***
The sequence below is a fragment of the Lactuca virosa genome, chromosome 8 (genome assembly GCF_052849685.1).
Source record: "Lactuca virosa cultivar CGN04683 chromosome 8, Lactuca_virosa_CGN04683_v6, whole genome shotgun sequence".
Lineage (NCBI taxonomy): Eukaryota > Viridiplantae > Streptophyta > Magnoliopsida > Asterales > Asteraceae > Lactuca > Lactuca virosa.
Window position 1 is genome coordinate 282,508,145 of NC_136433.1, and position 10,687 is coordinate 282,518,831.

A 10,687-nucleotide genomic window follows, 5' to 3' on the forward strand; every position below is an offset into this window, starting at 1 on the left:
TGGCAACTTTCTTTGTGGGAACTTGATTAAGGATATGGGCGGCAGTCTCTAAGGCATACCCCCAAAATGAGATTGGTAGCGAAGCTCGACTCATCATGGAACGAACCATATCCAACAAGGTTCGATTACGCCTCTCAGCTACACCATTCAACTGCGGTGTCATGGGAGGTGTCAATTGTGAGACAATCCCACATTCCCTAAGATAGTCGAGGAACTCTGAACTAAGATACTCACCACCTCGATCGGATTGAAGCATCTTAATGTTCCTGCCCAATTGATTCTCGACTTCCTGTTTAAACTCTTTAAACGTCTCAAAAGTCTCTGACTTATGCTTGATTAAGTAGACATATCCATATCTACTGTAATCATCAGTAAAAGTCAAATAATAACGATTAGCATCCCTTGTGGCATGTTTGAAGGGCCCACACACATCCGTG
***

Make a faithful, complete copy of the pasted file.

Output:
The sequence below is a fragment of the Lactuca virosa genome, chromosome 8 (genome assembly GCF_052849685.1).
Source record: "Lactuca virosa cultivar CGN04683 chromosome 8, Lactuca_virosa_CGN04683_v6, whole genome shotgun sequence".
Lineage (NCBI taxonomy): Eukaryota > Viridiplantae > Streptophyta > Magnoliopsida > Asterales > Asteraceae > Lactuca > Lactuca virosa.
Window position 1 is genome coordinate 282,508,145 of NC_136433.1, and position 10,687 is coordinate 282,518,831.

A 10,687-nucleotide genomic window follows, 5' to 3' on the forward strand; every position below is an offset into this window, starting at 1 on the left:
TGGCAACTTTCTTTGTGGGAACTTGATTAAGGATATGGGCGGCAGTCTCTAAGGCATACCCCCAAAATGAGATTGGTAGCGAAGCTCGACTCATCATGGAACGAACCATATCCAACAAGGTTCGATTACGCCTCTCAGCTACACCATTCAACTGCGGTGTCATGGGAGGTGTCAATTGTGAGACAATCCCACATTCCCTAAGATAGTCGAGGAACTCTGAACTAAGATACTCACCACCTCGATCGGATTGAAGCATCTTAATGTTCCTGCCCAATTGATTCTCGACTTCCTGTTTAAACTCTTTAAACGTCTCAAAAGTCTCTGACTTATGCTTGATTAAGTAGACATATCCATATCTACTGTAATCATCAGTAAAAGTCAAATAATAACGATTAGCATCCCTTGTGGCATGTTTGAAGGGCCCACACACATCCGTG